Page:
When: Friday, March 22. 5PM ET.
Where: Estadio Olímpico Metropolitano. San Pedro Sula, Honduras.
TV: Telemundo. Coverage starts at 4PM.
World Cup Qualifying starts up once again in the CONCACAF region after a 44-day hiatus, and this Friday afternoon Mexico will face its first must-win match of the year as it visits Honduras in the always tough, hot, hostile and downright intimidating environment of San Pedro Sula.
Honduras is on the rise after a solid 2-1 win at home over the U.S., while Mexico took a step back with a disappointing 0-0 draw hosting Jamaica in the opener of the six-team, 10-match tournament that gives out three automatic bids to Brazil 2014, while the fourth-place team will have to play a home-and-home playoff to enter the tournament.
Theoretically, the second match of ten shouldn’t carry that much weight. After all, this is a marathon, not a sprint, right? Well, not quite.
It is all about avoiding a snowball of negativity for Jose Manuel De La Torre’s squad, since a loss against Honduras would probably make the Mexican press go into full-fledged panic. Mexico would have just one point and their next match is against none other than an archrival like the United States.
In other words, a loss would turn the chilling reality of not being a part of the World Cup for the first time since 1990 from a laughable idea into a very disturbing, worrisome possibility.
This clash between two CONCACAF powerhouses will have the feel of a championship game for both national teams, so let’s review the three keys to the match that will captivate soccer fans everywhere on Friday afternoon.
Home-field advantage is relative in every sport. However, when it comes to World Cup qualifying, getting three points at home is absolutely crucial. In fact, in Honduras’ case, playing in front of their fans is a proven recipe for success against Mexico.
The Catrachos haven’t fallen in San Pedro Sula against Mexico since 1965, and the last three matches between them in WCQ have resulted in three wins for Honduras: 3-1 in 2001 and twice before the 2010 World Cup, 1-0 in 2008 and 3-1 in 2009.
Ending a 48-year-old drought won’t be easy for Mexico, since Honduras feeds off of the energy of the crowd and the unrelenting afternoon heat.
According to weather.com, the temperature during the day will hit a high of 102 degrees Fahrenheit (40 degrees celcius), something that will truly make playing in hostile territory a living hell for Mexico.
However, if there is a silver lining providing hope for Mexico, it is that they have a perfect 3-0-0 record so far in World Cup Qualifying with wins at El Salvador, Costa Rica and Guyana during the Group Stage.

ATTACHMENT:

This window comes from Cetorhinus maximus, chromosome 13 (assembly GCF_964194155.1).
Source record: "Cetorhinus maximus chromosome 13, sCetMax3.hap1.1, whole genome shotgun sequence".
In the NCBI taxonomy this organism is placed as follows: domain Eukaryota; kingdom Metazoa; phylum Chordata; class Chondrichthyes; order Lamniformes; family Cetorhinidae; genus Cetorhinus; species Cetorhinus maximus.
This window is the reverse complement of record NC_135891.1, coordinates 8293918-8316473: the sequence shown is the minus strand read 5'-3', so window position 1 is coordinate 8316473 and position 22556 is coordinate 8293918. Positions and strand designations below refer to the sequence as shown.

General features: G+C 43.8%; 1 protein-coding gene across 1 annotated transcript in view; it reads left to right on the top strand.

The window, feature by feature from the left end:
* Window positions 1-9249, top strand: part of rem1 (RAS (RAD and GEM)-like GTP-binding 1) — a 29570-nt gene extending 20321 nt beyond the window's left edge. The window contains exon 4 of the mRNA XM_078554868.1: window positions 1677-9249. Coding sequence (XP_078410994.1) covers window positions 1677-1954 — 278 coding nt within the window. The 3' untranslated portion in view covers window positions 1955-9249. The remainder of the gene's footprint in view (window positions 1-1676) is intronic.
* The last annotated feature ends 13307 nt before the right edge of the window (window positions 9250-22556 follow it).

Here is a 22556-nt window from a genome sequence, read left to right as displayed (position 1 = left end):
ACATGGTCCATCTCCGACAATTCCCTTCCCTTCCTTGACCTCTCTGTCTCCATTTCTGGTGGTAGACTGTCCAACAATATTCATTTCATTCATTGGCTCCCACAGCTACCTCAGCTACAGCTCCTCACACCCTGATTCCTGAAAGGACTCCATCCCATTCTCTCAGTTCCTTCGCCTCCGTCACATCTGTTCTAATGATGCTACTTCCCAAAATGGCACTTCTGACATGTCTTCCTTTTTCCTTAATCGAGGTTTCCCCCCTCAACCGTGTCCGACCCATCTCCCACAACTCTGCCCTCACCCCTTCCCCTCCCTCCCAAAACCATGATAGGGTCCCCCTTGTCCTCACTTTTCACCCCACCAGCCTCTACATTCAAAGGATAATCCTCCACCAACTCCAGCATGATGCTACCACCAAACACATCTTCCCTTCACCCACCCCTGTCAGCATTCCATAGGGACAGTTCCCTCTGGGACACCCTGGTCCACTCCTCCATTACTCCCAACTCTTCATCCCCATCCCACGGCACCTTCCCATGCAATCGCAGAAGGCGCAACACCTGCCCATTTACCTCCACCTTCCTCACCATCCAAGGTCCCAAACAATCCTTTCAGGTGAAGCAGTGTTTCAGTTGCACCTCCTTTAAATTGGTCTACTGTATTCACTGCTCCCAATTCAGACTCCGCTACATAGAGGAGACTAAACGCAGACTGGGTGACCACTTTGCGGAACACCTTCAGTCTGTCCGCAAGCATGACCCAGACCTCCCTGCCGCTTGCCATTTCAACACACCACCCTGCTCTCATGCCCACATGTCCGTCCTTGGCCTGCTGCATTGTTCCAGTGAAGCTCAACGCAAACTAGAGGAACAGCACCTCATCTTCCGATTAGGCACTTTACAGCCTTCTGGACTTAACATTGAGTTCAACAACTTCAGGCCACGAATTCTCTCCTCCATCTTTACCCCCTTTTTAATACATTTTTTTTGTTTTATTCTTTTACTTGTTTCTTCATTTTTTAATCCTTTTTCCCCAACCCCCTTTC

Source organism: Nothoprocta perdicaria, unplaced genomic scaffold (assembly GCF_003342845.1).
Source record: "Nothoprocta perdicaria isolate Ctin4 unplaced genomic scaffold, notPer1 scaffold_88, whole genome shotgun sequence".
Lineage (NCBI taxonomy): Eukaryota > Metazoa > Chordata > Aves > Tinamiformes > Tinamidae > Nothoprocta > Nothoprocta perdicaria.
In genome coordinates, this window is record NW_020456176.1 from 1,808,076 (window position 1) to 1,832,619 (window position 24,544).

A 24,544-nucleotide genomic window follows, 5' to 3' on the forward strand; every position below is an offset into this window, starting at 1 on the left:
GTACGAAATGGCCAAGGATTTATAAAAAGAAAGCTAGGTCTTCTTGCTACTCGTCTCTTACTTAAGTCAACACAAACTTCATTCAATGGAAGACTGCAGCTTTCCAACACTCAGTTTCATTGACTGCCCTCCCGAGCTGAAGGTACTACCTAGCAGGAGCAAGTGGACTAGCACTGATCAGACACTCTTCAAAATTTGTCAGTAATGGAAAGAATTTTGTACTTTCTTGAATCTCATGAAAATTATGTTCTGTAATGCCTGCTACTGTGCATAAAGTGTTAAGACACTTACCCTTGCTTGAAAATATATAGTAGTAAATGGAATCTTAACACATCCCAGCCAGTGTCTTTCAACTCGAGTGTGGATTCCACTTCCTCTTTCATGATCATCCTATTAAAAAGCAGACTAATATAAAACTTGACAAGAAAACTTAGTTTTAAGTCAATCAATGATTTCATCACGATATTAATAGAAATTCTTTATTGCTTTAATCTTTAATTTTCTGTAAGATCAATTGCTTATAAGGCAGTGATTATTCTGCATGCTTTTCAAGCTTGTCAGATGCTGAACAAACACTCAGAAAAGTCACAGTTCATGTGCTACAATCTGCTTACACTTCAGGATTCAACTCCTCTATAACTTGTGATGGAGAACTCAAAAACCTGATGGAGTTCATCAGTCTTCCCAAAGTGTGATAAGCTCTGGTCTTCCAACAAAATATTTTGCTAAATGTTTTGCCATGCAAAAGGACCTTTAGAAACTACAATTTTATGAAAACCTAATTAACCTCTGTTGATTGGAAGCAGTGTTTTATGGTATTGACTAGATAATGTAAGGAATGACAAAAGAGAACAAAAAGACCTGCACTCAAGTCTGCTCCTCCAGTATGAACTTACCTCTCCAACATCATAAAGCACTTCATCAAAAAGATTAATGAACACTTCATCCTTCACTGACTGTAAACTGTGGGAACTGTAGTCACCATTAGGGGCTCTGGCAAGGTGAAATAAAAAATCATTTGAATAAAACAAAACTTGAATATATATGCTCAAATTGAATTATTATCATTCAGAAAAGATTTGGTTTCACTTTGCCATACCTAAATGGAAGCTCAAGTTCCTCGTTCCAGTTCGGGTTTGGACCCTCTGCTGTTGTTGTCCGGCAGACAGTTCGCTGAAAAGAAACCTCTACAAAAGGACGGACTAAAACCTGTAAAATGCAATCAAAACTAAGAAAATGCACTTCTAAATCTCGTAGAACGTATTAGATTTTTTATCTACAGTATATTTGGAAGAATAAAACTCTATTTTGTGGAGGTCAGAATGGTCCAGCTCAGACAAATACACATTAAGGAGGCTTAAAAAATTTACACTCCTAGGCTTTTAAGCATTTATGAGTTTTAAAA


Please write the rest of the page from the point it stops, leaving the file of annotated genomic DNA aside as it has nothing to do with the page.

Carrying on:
Mexico has not one, but two world-class goalkeepers on its roster for the match against Honduras: Jose de Jesus Corona and Guillermo “Memo” Ochoa.
Corona is the undisputed starter, and he had a really good performance against Jamaica by preventing what would have been a catastrophic loss instead of a disappointing tie for his squad with a couple of key saves.
However, one has to wonder if Ochoa (who wasn’t available against the Reggae Boyz because of the impending birth of his daughter Luciana) should be the starter instead.
Corona is struggling with Cruz Azul, sporting the sixth worst “Goals Against” mark in the Mexican League with 16 in just 11 matches in the Mexican Clausura. In fact, Corona has kept a clean sheet just once in the entire tournament so far.
Ochoa, on the other hand, shined in France during AC Ajaccio’s 0-0 tie against powerhouse Olympique Marseille last Friday night and has not allowed a single goal in 11 of Ajaccio’s 29 matches.
De La Torre is not a coach that waffles too much with his lineups, and Corona certainly deserves to play all 90 minutes on Friday, but this time around Honduras will be much more aggressive than Jamaica was at the Azteca, and an uninspired night could put Corona’s starting spot in jeopardy.
Chicharito Hernández is Mexico's best option on offense
If you take a look at these two teams on paper, Mexico has the star power and talent Honduras apparently lacks. El Tri has Javier Hernandez, the Manchester United star worth $25.1 million according to Transfermarket.com. On the other hand, Honduras’ entire squad is worth $14.7 million.
However, transfer values go out the window in international play, and Honduras’ manager Luis Suarez has already stated that he won’t single out Hernandez in his defensive scheme, opting for a zone defense instead.
Chicharito was thoroughly uninspiring against Jamaica, just like the rest of Mexico’s offense, but great players step up in big games.
The jury is out on Chicharito’s true potential, but he will certainly be a difference maker, for better or worse, against a solid Honduras defense in a match that is worth much more than just three points for both teams in the short term and the long term.
Martin Bater currently works at Telemundo